Spaniards buy old, polluting cars amid recession and COVID fears

MADRID/ GDANSK Sept 4- Fearful of catching the coronavirus while also feeling the pinch from recession, Spaniards are increasingly shunning public transport and turning to cheap old cars, industry data shows, in a trend that risks more toxic emissions. Sales of vehicles older than 20 years jumped 31% year-on-year in July and August to nearly 44,000 cars,…

By Inti Landauro and Aida Pelaez-Fernandez

MADRID/GDANSK Sept 4 (Reuters) – Fearful of catching thecoronavirus while also feeling the pinch from recession,Spaniards are increasingly shunning public transport and turningto cheap old cars, industry data shows, in a trend that risksmore toxic emissions.

Sales of vehicles older than 20 years jumped 31%year-on-year in July and August to nearly 44,000 cars, accordingto data from the Institute of Automotive Studies.

The average price of those purchases was around 1,400 euros($1,655.36), vehicle sales portal Sumauto said, with some carsgoing for as little as 500 euros.

As sales for old cars jumped, sales of new units rose amodest 1.1% year-on-year in July and fell 10% in August.

At the same time, public transport traffic plunged 40%during the summer compared with the same period last year,Sumauto added, quoting the association of public transportationoperators.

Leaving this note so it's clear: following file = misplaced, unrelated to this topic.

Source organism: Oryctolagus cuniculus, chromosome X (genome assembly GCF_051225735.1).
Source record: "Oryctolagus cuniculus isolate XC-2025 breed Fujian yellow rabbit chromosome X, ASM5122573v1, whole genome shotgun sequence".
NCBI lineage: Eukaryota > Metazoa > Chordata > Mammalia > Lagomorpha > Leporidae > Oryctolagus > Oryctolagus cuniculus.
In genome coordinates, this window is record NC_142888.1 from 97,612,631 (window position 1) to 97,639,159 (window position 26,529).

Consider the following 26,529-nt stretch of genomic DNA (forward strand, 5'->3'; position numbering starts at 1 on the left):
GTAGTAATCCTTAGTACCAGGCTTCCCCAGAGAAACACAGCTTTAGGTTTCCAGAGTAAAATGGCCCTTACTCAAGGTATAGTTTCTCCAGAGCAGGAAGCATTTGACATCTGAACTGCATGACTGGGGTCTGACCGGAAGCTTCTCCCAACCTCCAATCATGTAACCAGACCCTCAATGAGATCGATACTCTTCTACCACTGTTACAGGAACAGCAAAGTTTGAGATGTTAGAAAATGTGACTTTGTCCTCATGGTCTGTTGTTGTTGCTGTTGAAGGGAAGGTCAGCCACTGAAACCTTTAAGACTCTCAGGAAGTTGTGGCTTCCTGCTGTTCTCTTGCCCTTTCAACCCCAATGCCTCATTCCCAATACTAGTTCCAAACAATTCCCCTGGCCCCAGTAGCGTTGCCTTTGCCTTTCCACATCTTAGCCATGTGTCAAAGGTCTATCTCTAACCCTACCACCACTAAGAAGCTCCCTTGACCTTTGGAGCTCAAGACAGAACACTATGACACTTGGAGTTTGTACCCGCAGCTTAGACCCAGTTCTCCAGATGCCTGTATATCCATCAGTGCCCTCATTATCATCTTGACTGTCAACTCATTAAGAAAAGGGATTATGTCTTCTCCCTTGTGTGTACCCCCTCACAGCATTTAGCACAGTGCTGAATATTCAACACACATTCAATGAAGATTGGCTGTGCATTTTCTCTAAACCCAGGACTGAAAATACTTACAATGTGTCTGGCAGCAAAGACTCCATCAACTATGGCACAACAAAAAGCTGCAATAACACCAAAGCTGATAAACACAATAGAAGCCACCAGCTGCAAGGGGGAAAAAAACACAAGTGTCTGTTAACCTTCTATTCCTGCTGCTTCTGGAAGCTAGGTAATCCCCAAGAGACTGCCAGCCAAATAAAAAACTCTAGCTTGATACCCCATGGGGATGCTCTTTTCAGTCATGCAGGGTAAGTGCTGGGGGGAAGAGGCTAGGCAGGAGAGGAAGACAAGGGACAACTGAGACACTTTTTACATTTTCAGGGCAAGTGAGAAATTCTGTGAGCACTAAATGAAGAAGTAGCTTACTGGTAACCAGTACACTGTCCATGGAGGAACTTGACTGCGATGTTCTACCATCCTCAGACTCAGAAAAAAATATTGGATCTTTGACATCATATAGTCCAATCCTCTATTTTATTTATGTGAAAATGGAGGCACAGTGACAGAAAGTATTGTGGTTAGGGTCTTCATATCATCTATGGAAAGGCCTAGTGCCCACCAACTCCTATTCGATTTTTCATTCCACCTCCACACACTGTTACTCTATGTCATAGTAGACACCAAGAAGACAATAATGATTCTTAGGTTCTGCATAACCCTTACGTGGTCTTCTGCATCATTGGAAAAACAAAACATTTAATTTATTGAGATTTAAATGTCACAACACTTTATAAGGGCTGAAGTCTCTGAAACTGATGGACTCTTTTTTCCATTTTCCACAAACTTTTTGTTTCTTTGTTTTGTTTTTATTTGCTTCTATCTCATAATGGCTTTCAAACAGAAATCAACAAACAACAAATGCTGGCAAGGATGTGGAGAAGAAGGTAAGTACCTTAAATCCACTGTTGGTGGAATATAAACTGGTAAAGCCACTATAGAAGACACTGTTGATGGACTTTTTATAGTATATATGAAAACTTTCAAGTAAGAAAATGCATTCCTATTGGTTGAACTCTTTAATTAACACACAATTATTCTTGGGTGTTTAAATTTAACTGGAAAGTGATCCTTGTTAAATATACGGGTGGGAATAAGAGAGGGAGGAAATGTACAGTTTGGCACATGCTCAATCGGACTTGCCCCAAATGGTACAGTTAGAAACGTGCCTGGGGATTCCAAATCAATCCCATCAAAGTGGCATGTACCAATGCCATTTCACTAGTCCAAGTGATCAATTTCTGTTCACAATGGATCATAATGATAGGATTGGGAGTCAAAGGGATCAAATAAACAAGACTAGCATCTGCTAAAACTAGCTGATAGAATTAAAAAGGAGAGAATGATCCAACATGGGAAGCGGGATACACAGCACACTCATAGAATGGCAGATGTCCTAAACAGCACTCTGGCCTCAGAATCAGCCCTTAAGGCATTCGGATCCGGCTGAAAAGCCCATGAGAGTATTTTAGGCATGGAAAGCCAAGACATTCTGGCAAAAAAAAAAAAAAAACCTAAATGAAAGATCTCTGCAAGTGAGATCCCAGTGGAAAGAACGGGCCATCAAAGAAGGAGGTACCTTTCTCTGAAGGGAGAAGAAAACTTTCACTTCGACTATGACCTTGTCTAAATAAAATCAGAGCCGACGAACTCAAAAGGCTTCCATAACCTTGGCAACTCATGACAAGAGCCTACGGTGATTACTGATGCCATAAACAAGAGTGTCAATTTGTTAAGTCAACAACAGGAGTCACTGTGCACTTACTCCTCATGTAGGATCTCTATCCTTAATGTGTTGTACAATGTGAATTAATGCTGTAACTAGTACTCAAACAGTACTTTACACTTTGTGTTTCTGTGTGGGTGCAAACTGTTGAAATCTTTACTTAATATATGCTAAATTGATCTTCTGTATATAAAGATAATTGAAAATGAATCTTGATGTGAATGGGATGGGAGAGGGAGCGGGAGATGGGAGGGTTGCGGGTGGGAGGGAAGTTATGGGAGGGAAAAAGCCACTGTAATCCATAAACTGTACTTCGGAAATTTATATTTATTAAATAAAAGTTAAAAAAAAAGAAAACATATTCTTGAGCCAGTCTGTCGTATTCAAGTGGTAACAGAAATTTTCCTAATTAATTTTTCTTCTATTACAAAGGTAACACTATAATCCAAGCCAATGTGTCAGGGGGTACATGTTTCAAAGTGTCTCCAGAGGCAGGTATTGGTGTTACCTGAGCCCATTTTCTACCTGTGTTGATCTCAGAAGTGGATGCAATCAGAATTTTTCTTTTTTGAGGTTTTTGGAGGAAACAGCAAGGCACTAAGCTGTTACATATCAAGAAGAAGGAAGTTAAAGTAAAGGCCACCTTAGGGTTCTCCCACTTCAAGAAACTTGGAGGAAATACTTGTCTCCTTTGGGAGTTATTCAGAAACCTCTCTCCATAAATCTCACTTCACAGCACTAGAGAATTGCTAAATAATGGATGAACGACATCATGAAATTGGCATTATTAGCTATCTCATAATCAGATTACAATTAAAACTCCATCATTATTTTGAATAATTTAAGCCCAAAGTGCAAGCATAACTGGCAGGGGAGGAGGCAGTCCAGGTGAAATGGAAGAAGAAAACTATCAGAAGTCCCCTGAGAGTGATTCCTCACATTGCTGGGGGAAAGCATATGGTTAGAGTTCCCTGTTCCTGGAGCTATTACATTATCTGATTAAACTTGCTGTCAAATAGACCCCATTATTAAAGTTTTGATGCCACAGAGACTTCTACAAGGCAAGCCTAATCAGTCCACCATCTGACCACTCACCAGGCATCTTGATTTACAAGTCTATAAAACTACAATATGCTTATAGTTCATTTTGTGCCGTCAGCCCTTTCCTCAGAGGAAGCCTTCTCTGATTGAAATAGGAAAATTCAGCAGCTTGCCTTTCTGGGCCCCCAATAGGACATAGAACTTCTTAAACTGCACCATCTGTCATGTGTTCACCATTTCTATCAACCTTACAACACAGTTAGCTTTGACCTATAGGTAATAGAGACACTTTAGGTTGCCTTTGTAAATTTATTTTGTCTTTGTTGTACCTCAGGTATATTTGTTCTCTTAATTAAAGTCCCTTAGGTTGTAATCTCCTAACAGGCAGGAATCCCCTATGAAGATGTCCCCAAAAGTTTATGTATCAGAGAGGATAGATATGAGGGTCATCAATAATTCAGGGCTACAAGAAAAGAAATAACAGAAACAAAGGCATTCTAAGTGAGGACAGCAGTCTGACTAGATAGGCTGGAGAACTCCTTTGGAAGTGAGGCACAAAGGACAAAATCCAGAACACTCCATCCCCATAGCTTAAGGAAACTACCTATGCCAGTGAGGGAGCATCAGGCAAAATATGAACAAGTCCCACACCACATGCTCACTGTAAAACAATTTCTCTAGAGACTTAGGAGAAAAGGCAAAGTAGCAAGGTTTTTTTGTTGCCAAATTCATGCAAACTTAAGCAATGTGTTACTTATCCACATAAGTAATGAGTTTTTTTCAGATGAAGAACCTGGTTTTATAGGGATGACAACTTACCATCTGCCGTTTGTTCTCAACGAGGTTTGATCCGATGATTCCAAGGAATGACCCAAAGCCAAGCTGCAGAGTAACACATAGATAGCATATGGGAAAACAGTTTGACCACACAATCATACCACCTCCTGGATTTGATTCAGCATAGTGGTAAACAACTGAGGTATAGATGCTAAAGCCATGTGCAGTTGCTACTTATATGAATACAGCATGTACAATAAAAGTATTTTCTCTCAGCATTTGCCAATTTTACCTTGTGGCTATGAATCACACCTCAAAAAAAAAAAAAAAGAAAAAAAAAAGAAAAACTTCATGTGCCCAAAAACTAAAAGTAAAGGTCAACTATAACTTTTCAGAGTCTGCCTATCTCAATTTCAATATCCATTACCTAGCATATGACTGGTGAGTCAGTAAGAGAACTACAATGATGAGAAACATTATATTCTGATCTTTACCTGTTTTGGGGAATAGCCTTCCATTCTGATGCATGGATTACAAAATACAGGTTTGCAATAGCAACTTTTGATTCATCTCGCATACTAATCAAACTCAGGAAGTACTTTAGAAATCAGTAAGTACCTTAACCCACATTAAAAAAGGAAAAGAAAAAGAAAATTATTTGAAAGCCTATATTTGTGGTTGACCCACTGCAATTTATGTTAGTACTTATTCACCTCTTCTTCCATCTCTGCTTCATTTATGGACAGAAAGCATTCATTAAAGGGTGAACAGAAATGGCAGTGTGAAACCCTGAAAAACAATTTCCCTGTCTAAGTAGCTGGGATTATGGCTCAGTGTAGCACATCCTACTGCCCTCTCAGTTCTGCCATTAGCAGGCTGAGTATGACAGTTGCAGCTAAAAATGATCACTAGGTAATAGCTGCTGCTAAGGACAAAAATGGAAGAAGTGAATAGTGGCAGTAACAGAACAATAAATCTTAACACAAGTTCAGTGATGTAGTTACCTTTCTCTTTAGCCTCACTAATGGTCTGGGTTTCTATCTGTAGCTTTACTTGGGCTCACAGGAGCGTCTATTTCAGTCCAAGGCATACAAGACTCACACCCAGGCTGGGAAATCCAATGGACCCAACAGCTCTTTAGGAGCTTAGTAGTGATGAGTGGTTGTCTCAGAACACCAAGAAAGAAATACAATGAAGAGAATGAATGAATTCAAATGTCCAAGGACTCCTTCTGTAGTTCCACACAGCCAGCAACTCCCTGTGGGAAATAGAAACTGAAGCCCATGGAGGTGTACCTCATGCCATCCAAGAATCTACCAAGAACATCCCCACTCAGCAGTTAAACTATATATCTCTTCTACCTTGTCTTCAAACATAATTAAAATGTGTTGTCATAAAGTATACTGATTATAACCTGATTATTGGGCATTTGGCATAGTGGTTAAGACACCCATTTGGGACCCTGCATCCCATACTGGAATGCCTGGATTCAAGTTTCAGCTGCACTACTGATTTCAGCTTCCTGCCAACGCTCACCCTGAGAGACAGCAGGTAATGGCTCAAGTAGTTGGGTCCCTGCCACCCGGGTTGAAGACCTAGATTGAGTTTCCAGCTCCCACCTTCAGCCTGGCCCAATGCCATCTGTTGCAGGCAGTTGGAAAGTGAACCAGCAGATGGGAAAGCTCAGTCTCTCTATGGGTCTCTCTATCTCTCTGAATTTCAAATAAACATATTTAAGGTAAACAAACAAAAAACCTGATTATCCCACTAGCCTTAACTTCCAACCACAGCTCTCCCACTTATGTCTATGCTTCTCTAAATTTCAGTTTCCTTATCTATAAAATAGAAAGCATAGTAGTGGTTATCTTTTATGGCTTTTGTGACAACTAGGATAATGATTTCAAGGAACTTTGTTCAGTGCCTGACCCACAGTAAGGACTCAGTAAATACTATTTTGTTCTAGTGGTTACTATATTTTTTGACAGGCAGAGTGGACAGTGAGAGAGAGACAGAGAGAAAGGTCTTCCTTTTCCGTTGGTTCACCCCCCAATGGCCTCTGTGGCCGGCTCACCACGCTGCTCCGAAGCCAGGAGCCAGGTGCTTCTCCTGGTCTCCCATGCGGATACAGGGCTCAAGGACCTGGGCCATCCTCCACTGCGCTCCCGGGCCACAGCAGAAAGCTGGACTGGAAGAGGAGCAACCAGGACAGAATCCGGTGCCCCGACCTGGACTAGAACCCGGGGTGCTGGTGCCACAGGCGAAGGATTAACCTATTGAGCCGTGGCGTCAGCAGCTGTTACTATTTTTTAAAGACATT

With the economy set to shrink at least 9% in 2020 andunemployment ticking up in August after a brief recovery inJuly, many Spaniards are looking to save money.

But more use of old cars could be negative for theenvironment and respiratory health.

“Old cars, even when they were new, contaminated more asenvironmental rules were much less strict 15 or 20 years ago,”said Adrian Fernandez, a transport expert at Greenpeace Spain.After many years on the road these cars are now even morepolluting, he added.

“It’s a step backwards on air quality. This means negativeconsequences for respiratory ailments, of which COVID-19 isone.”

Spain has recorded 488,513 cases of the virus, more than anycountry in Western Europe, and is suffering a second wave.

On Thursday the Health Ministry reported 3,607 new cases,down from a peak of around 10,000 last Friday. It also reportedanother 13 deaths, pushing total fatalities up to 29,234.

($1 = 0.8457 euros)(Reporting by Aida Pelaez-Fernandez and Inti Landauro;Editing by Nathan Allen and Andrew Cawthorne)

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